Compliments slip

From Wikipedia, the free encyclopedia

A compliments slip (or with compliments slip) is a slip of paper that contains the same name and address information that would be on a letterhead of formal letter stationery, the pre-printed salutation "with compliments" or "with our/my compliments", and space afterwards for a short handwritten message to be added.[1][2][3][4] It is used in correspondence, as an enclosure for other material.[3]

Compliments slips, which are informal, can sometimes substitute for more formal letters of reply.[3] For example, the response to a request for a product catalogue or a price list may simply be the price list or catalogue, with a compliments slip attached, rather than with a formal letter of reply.[4][5] The inclusion of compliments slips in responses to such routine requests is often seen by businesses as a necessary step in maintaining good public relations.[3]

There is no fixed size for compliments slips. They may vary in size from the size of a business or visiting card, from which compliments slips originally evolved, to the size of a whole sheet of letter writing paper.[3] Eric Bain recommends that they be of a size suitable for placing inside an envelope without more than one fold, and large enough to be noticed when included in a parcel.[6] (Standard letter stationery outside the U.S. often requires folding twice in order to be placed inside envelopes.[7]) To this end he recommends that compliments slips be size A6 paper.[6] Miller recommends size A5 for stationery that doubles up as both compliments slip and headed letter paper.[8]

Since they are informal, compliments slips are not substitutes in those cases where a formal letter is required for legal reasons. In building contract work, for example, a drawing or a copy letter sent to a contractor with a compliments slip attached is not a formal instruction to perform the work on the drawing or letter. It is at most an invitation to perform that work, at no charge to the employer. A valid instruction would be a formal letter of instruction, or an instruction provided on a printed "Architect's Instruction" form (signed by the architect).[9]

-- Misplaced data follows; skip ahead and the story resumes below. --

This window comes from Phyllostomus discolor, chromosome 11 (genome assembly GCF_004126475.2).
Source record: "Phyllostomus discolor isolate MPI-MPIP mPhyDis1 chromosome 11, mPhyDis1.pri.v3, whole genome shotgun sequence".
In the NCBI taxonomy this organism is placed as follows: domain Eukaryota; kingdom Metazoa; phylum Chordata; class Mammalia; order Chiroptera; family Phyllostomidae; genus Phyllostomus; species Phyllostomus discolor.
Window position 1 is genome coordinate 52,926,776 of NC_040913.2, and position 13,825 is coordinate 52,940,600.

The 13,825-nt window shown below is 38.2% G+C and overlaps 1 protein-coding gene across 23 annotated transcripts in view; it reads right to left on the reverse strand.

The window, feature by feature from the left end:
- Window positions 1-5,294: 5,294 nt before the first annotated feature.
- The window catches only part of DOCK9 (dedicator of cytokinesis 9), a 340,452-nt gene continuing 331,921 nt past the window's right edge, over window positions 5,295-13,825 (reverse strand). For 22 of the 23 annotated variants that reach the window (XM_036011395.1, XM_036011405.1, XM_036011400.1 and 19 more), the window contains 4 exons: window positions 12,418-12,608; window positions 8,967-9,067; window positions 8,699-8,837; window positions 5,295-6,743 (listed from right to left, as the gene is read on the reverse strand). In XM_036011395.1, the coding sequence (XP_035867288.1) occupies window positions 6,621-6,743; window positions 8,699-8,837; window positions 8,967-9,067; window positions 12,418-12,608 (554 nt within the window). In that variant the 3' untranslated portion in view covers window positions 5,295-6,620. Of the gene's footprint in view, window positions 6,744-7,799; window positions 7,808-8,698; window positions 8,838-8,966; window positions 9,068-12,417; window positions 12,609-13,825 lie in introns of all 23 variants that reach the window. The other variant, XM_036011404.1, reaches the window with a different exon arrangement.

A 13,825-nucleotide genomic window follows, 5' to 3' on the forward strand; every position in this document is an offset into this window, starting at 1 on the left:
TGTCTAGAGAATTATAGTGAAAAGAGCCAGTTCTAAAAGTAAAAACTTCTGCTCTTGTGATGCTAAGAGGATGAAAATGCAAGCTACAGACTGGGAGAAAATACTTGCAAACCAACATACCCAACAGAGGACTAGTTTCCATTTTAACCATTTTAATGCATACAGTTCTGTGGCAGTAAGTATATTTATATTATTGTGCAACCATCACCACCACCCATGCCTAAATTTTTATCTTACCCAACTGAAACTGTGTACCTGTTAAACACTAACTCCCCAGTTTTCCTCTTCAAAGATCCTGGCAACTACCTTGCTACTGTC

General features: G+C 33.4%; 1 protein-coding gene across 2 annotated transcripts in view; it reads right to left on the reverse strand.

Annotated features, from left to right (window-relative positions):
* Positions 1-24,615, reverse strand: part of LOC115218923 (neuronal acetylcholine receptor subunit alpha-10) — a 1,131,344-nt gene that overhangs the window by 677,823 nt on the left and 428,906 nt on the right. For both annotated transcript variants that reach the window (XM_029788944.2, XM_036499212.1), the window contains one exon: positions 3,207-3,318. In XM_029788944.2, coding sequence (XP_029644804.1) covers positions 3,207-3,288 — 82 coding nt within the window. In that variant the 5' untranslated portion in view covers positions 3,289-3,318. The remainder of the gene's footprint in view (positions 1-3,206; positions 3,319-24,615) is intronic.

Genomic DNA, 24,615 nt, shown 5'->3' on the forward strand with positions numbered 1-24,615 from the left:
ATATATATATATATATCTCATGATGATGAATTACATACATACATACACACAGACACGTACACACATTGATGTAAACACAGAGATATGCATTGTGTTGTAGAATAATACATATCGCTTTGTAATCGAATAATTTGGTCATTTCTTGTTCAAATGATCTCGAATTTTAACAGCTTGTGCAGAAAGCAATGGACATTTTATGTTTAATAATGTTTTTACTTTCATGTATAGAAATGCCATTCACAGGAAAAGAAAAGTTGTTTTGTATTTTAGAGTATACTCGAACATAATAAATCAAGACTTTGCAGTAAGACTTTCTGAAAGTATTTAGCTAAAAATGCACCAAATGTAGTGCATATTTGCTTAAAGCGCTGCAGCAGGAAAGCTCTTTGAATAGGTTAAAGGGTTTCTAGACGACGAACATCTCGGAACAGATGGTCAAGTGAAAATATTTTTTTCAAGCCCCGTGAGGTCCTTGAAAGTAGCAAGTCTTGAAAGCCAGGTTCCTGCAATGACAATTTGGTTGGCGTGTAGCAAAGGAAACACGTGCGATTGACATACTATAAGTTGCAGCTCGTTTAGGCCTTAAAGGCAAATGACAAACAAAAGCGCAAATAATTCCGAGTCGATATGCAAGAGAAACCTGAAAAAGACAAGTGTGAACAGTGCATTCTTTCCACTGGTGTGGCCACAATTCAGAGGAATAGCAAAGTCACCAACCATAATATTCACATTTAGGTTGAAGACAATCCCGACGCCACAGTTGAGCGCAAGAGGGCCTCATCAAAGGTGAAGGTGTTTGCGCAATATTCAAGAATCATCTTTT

Falconer states that a compliments slip should never be sent instead of a personal letter, and that it is better to send a personal letter in response to a customer enquiry, because it provides a personal touch.[10] Hailey recommends an alternative strategy for providing a personal touch: removing the salutation from compliments slips, thus forcing the entire note to be hand-written.[11]


  1. ^ David Whitbread (2001). The design manual. UNSW Press. p. 73. ISBN 9780868406589.
  2. ^ Mark Slim (2003). Explore Essential English. A.D.R. London Limited. p. 461. ISBN 9781901197129.
  3. ^ a b c d e Maurice Rickards; Michael Twyman; Sally De Beaumont; Amoret Tanner (2000). "compliments slip". The encyclopedia of ephemera. Routledge. p. 103. ISBN 9780415926485.
  4. ^ a b Diane Canwell; Jonathan Sutherland (2003). Edexcel leisure and tourism GCSE. Nelson Thornes. p. 231. ISBN 9780748780310.
  5. ^ Shirley Taylor; Leonard Gartside (2004). Model business letters, e-mails & other business documents. Pearson Education. p. 64. ISBN 9780273675242.
  6. ^ a b Eric K. Bain (1970). The theory and practice of typographic design. Hastings House. p. 95.
  7. ^ Graham Davis (2007). The Designer's Toolkit. Chronicle Books. p. 88. ISBN 9780811860512.
  8. ^ Stephen Miller (2002). Starting and running a sandwich-coffee bar. How To Books Ltd. p. 72. ISBN 9781857038057.
  9. ^ David Chappell, Vincent Powell-Smith, Derek Marshall, and Simon Cavender (2001). "Instructions". Building Contract Dictionary. Wiley-Blackwell. p. 219. ISBN 9780632039647.{{cite encyclopedia}}: CS1 maint: multiple names: authors list (link)
  10. ^ Angus D. Falconer (2008). "Business latters and how to write them". Good English—How to Speak and Write It. READ BOOKS. p. 376. ISBN 9781443702904.
  11. ^ Linda Hailey (2001). Kickstart Marketing. Allen & Unwin. p. 234. ISBN 1-86508-387-9.

Further reading[edit]

  • Alessandra Salvaggio; Gabriella Franchi (2006). "Risposte". Lettere commerciali in inglese (in Italian). Milano: Edizioni FAG Srl. pp. 61–63.